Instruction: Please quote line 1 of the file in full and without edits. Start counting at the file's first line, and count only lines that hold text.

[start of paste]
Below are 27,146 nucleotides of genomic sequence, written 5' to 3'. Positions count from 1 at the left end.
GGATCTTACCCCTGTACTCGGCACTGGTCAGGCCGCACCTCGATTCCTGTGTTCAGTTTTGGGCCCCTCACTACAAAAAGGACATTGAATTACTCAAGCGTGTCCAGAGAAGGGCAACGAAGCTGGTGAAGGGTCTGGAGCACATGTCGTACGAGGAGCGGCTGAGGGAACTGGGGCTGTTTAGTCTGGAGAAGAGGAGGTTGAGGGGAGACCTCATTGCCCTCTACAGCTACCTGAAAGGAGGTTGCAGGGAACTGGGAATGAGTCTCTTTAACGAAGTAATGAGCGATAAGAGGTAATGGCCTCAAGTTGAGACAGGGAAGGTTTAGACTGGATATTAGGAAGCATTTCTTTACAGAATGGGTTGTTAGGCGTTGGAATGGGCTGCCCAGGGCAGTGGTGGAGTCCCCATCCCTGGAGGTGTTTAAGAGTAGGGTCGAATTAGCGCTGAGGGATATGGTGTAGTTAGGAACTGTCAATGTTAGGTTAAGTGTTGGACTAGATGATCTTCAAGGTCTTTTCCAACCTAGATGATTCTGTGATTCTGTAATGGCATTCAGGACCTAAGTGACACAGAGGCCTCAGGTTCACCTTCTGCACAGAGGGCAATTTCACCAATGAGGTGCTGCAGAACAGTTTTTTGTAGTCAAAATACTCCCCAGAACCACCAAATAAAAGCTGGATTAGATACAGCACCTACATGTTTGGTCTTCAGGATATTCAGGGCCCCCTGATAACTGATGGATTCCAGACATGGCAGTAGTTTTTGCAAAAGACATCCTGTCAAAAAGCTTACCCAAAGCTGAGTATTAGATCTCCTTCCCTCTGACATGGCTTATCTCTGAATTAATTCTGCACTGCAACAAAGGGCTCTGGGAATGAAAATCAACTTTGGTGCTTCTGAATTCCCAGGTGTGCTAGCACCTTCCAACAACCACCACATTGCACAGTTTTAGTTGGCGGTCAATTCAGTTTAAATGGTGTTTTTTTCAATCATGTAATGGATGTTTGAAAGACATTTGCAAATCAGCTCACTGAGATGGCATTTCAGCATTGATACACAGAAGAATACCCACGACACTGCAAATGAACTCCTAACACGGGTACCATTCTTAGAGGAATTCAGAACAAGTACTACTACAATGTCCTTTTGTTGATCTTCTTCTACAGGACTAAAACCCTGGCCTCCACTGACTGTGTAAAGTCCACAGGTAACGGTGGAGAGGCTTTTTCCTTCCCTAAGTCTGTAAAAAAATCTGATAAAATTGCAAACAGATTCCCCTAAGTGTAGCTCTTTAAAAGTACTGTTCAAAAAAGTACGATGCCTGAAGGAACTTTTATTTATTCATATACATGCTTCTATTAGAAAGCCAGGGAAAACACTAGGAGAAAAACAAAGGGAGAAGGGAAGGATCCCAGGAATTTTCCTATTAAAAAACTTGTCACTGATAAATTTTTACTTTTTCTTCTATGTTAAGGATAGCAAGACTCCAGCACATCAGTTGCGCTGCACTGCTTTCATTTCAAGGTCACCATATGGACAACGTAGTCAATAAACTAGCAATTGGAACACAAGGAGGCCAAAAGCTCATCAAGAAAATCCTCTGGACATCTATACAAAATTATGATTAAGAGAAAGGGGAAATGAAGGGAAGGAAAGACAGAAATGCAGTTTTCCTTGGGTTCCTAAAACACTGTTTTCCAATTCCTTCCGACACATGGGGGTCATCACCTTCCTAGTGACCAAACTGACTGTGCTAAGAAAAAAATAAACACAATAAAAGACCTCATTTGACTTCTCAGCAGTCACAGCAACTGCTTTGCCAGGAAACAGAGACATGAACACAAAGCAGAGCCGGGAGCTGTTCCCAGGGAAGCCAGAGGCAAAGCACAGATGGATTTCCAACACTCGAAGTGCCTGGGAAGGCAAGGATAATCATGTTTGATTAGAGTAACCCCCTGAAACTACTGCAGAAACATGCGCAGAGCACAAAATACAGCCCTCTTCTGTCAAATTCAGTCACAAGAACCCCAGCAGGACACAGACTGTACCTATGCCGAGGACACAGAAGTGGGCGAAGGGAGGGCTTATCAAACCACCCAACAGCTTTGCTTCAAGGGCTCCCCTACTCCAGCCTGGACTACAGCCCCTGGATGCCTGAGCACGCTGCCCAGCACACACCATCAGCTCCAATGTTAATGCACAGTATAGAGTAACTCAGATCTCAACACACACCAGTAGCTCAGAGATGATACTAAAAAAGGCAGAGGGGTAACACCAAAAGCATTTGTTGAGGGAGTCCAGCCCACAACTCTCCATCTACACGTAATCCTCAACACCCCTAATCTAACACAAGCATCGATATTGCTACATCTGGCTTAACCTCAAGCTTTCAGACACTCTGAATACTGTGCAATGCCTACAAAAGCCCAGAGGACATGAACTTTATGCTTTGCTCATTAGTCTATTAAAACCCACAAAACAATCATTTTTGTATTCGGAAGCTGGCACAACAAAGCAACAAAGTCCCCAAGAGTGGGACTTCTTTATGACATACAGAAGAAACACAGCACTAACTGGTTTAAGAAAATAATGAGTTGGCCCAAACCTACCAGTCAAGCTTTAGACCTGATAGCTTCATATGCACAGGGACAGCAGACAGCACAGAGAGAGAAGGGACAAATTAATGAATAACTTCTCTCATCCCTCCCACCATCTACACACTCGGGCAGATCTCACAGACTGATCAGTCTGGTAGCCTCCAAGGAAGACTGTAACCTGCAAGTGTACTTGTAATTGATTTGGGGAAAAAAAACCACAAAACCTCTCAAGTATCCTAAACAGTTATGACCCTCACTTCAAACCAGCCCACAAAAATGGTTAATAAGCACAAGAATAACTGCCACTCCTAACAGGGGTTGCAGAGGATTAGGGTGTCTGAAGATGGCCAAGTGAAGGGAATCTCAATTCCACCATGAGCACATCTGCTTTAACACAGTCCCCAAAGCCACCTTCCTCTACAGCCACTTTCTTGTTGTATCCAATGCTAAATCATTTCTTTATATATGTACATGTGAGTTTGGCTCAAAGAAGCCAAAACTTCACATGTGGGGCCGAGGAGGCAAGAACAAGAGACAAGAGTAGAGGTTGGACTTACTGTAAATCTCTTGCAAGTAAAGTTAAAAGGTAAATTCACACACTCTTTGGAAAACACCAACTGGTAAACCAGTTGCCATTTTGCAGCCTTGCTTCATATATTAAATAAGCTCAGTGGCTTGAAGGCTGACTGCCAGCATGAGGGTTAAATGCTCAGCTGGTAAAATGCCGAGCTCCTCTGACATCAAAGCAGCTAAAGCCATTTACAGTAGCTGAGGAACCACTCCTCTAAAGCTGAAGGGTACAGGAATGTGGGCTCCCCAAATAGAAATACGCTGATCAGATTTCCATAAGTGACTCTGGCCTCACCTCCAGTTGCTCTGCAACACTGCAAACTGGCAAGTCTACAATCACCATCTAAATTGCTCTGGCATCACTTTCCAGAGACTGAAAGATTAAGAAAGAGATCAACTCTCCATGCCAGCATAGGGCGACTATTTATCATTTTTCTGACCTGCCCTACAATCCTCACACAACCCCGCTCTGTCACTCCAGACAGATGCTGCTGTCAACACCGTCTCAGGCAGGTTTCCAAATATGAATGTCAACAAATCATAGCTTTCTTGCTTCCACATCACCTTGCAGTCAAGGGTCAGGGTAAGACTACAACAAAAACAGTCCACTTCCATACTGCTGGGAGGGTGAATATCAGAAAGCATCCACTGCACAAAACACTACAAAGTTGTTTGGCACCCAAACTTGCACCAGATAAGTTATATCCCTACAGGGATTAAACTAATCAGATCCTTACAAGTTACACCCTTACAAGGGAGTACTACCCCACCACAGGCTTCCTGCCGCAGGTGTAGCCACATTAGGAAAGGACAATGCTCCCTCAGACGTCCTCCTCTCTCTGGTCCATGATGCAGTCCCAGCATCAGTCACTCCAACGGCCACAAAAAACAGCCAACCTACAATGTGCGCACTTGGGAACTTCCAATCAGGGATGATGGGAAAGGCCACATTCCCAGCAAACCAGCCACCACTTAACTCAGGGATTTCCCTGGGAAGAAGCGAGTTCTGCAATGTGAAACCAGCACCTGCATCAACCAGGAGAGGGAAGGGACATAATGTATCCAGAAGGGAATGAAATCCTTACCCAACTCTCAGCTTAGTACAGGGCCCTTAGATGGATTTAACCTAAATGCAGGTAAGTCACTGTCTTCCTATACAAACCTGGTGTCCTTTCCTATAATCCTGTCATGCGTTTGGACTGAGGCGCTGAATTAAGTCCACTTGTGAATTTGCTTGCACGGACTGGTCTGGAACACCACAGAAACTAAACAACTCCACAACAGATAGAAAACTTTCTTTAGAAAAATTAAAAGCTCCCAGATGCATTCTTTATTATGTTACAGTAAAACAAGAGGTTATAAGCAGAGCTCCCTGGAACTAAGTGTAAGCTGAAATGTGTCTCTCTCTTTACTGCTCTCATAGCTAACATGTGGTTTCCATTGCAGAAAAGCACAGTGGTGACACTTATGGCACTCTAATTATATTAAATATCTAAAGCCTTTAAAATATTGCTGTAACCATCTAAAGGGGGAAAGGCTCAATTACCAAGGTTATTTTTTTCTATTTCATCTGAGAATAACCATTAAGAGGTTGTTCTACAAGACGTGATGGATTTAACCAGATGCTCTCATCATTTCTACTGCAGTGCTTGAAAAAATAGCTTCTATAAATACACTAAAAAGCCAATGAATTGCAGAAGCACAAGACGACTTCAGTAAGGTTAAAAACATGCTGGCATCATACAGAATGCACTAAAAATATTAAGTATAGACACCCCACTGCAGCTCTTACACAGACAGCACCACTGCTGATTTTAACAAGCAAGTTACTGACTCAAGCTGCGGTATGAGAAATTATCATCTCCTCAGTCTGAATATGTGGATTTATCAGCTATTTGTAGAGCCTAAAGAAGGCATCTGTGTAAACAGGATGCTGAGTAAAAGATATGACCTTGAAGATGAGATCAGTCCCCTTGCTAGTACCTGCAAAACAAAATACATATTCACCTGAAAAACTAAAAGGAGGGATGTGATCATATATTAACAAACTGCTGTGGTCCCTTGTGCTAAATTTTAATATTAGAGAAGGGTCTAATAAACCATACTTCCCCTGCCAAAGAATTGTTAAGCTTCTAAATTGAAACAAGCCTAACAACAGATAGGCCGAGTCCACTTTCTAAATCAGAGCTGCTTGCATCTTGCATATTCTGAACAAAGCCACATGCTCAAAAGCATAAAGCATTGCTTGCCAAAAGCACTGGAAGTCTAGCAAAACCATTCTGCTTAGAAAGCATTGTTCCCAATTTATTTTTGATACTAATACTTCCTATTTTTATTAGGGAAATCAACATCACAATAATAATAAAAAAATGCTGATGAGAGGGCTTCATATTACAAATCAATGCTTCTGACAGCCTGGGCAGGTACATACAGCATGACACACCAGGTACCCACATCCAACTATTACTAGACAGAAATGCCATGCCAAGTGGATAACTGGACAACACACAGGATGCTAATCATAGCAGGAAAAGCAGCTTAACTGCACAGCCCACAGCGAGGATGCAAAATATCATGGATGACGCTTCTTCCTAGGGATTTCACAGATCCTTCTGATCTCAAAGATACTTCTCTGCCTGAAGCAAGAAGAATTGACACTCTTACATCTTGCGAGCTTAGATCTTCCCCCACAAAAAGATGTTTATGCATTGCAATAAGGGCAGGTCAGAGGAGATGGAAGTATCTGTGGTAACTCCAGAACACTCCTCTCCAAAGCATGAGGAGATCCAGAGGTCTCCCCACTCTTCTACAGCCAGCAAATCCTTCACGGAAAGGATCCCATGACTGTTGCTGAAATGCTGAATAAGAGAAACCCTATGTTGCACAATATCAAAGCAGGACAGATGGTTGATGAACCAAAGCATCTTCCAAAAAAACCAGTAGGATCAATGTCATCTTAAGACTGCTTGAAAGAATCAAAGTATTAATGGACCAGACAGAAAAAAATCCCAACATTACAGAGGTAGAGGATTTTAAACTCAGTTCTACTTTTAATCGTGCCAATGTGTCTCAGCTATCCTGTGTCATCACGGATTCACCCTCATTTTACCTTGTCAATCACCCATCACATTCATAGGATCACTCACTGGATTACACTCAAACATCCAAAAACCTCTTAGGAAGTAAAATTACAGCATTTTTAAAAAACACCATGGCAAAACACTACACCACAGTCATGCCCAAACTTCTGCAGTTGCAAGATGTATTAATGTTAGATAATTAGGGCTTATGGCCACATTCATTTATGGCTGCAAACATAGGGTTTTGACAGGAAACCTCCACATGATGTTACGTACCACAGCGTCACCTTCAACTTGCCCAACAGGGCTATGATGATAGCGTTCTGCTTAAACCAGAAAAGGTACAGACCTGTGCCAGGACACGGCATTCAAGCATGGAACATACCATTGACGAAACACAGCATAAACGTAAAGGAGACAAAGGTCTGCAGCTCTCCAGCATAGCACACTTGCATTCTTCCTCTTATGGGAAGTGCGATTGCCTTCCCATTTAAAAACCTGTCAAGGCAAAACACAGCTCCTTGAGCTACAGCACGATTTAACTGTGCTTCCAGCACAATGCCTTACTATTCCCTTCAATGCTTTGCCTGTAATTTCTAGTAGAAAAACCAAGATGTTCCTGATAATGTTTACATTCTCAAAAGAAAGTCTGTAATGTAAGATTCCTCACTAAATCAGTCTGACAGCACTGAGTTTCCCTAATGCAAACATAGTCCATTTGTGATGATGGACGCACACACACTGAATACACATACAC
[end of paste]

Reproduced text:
Below are 27,146 nucleotides of genomic sequence, written 5' to 3'. Positions count from 1 at the left end.